To me, anatta is a characteristic of existence regardless one's opinion or clinging. In this discourse, the Buddha clearly point towards the no self doctrine based on impermanence. As in there being no permanent person.
This link appears to support this answer: https://suttacentral.net/en/an3.136
pegembara wrote:
Wed Jan 24, 2018 7:24 am
The realisation of anatta (seeing things as arising from causes and conditions or DO and not within our control) leads to dispassion, not the other way.
It seems this way in the suttas.
freedom wrote:
Tue Jan 23, 2018 8:50 pm
A lovely lady in New York just died. She died because of impermanence... A man in California just lost all of his saving money. He lost the money because money is impermanence. He lost the money because of causes and conditions. Do you suffer because of this? Do you have any dispassion if you even do not know about it? Impermanence, causes and conditions that are not within our control do not always lead to suffering and dispassion.
All impermanence & unsatisfactoriness, if seen clearly, should lead to dispassion. No self-clinging is required to be dispassionate, according to Dhp.
277. "All conditioned things are impermanent" — when one sees this with wisdom, one turns away from suffering. This is the path to purification.

278. "All conditioned things are unsatisfactory" — when one sees this with wisdom, one turns away from suffering. This is the path to purification.

279. "All things are not-self" — when one sees this with wisdom, one turns away from suffering. This is the path to purification.

https://www.accesstoinsight.org/tipitak ... .budd.html
:candle:
freedom wrote:
Tue Jan 23, 2018 8:50 pm
If they do not directly relate to "me", I do not suffer.
Yes. And, so?
freedom wrote:
Tue Jan 23, 2018 8:50 pm
Moreover, If I am in pain or suffering now, impermanence will lead me to relief and happiness.

I do not recall any teachings like this in the suttas. Impermanence is taught for the abandoning of the conceit "I" (MN 62; MN 118; SN 22.59; etc).
freedom wrote:
Tue Jan 23, 2018 8:50 pm
Impermanence, causes and conditions that are not within our control lead to suffering if I am badly affected by them. If there is "I, me, my, mine, myself" in them, I will be affected. Otherwise, I am not.

You appear to be mixing up the teaching of the 4NTs with the teaching of the Three Characteristics. The 4NTs seem to explain attachment is suffering but the Three Characteristics say all compounded things are impermanent, unsatisfactory & not-self; regardless of attachment. For example, a TV by its very nature cannot bring lasting happiness. It is unsatisfactory by its very nature.
freedom wrote:
Tue Jan 23, 2018 8:50 pm
Seeing this, we develop dispassion with whatever "I, me, my, mine, myself". How can I suffer if there is no "I, me, my, mine, myself" in anything?

The suttas say: "Now, that which is impermanent, unsatisfactory, subject to change, is it proper to regard that as: 'This is mine, this I am, this is my self'?". This statement does not refer to dispassion with whatever "I, me, my, mine, myself".
freedom wrote:
Tue Jan 23, 2018 8:50 pm
DO shows us how do we suffer and how can we end that suffering.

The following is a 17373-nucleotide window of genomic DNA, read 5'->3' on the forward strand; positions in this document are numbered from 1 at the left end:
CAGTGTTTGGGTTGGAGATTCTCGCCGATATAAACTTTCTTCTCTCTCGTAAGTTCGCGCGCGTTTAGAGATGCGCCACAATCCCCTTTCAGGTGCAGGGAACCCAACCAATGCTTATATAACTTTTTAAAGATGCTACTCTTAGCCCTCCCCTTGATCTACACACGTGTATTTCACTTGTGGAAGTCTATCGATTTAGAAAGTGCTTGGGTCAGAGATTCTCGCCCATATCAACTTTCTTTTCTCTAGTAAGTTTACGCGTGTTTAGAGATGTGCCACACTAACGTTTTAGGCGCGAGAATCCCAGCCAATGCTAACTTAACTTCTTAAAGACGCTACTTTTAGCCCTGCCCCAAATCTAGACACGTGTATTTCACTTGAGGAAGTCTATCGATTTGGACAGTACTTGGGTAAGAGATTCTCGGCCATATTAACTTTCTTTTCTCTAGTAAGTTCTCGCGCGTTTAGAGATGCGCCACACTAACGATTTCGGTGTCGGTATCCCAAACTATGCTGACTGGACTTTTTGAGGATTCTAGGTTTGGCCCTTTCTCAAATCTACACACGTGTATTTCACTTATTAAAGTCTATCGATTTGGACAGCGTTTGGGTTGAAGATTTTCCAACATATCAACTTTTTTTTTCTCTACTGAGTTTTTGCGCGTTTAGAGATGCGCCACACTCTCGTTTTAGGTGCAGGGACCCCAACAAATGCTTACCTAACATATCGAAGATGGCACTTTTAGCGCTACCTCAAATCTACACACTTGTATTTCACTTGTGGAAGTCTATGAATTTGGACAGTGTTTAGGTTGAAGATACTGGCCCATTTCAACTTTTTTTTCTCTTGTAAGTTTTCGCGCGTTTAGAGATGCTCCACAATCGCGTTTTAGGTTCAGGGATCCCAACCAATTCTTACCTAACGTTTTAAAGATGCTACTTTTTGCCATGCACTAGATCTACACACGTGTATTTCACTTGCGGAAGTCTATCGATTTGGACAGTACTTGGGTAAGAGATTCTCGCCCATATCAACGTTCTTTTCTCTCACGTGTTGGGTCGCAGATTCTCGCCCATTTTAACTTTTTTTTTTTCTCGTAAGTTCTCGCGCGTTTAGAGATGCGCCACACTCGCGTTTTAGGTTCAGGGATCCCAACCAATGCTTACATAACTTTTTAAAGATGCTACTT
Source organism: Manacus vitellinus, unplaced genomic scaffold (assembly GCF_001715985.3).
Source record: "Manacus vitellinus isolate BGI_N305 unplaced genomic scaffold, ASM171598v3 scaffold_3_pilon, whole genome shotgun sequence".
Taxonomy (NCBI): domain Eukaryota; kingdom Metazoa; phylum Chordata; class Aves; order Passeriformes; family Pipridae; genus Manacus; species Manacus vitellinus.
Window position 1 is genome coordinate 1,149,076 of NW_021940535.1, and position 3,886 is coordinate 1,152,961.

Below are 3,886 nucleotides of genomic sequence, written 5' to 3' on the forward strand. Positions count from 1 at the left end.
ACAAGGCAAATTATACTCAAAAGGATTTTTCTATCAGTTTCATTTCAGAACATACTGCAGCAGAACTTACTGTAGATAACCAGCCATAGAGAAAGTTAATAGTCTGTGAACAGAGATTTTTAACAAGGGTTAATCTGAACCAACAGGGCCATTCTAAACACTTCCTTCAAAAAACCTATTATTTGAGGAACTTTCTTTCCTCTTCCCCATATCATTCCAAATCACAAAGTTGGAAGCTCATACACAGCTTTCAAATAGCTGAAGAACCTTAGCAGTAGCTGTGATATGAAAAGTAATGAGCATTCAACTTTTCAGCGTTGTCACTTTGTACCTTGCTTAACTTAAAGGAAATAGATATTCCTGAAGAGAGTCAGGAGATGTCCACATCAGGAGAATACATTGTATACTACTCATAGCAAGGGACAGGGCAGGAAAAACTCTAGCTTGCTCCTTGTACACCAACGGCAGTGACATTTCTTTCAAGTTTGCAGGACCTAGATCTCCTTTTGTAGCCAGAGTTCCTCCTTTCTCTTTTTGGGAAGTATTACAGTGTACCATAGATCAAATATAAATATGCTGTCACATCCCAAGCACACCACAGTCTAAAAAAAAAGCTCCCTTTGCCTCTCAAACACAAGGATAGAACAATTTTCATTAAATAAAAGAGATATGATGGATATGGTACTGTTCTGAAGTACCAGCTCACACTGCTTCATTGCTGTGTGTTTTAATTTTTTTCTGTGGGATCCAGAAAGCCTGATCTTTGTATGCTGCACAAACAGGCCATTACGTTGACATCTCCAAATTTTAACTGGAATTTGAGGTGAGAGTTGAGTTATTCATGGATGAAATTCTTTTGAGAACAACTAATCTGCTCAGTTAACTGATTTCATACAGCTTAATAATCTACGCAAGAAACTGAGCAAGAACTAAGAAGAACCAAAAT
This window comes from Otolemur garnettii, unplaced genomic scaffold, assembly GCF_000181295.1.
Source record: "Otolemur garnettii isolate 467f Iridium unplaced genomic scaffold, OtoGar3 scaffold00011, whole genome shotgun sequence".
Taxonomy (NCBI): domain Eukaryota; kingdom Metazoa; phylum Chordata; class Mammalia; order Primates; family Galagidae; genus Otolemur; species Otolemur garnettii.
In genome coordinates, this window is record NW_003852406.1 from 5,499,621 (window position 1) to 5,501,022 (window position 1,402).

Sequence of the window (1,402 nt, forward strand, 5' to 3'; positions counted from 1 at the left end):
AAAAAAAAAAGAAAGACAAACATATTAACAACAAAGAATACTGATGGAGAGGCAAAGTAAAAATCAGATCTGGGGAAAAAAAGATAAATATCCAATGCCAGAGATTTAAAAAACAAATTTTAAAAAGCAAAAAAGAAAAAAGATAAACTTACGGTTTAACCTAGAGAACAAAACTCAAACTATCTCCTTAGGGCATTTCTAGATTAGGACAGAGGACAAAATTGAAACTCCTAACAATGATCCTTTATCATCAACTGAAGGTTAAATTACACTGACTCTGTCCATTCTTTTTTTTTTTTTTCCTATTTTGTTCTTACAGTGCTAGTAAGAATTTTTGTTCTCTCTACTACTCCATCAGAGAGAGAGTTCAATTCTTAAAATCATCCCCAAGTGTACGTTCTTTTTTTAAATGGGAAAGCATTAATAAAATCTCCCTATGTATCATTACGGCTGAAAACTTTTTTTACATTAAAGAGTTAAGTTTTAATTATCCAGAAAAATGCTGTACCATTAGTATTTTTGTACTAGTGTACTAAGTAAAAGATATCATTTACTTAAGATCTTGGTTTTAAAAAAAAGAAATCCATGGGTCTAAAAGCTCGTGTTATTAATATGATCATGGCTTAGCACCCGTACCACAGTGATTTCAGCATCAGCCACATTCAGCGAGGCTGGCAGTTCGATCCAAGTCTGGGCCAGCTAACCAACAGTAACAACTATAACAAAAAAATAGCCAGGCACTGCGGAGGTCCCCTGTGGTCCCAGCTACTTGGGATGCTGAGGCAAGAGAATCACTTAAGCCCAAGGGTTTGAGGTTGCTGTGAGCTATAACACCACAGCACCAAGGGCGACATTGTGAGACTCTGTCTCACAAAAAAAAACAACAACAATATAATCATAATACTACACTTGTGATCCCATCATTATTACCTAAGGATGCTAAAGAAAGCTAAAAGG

Yes. But D.O. does not appear to explain the Three Characteristics of all compounded things.
freedom wrote:
Tue Jan 23, 2018 8:50 pm
When I see a beautiful car, I like it and I want it to be "my car". I will try to get it. When I got it. It becomes "my car". Now there is a new "my" in my possessions. With this new car, I will need to pay for "my" new insurance payment, "my" new gas cost, "my" new maintenance cost... This is birth.
And?
freedom wrote:
Tue Jan 23, 2018 8:50 pm
When I ran off money (condition came), I cannot pay for those new "my"s. I suffer. When "my" new car gets in an accident, I suffer... Those "my"s again give new births to new law suits, new collections, new headaches... I suffer more...When I did not have that car, I did not need to deal with any of these!

You suffer due to clinging; which occurs due to ignorance of impermanence & not-self.
freedom wrote:
Tue Jan 23, 2018 8:50 pm
A young boy has no idea about if there is a permanent person or not. He never care if he has a "self" or "soul" or not. He even never think about it. Yet, he is suffering. He suffers because he lost "his" toys. He suffers because he lost "his" mother. He does not suffer because he think that he lost his soul (or self) or his soul is impermanent or not in his control. He will be happy if he can find his toys and his mother.
It seems the young boy does not realise his mother & toys are impermanent, unsatisfactory & not-self. Therefore, the young boy does not have dispassion towards these phenomena.
freedom wrote:
Tue Jan 23, 2018 8:50 pm
The Buddha advised us not to identify with form, feeling, perception, mental volitions, consciousness. He told us do not take form, feeling, perception, mental volitions, consciousness as "I, my, my, mine, myself". This is what anatta is about.

My impression is the Buddha told us do not take form, feeling, perception, mental volitions, consciousness as "I, my, my, mine, myself" because these five aggregates are inherently anatta; regardless of whether or not we believe they are mine or myself. The act of non-identification I have never read is called 'anatta'. 'Anatta' I read in the suttas is a characteristic (lakkhana) of all compounded things. In other words, all compounded things do not have an "owner". A rock or cloud is "anatta".
freedom wrote:
Tue Jan 23, 2018 8:50 pm
Therefore, anatta is about "dispassion, relinquishment, cessation" of whatever relates to "I, mine, myself, me"; therefore, do not take anything to be "I, mine, myself, me". This is how we end our cravings. This is wisdom.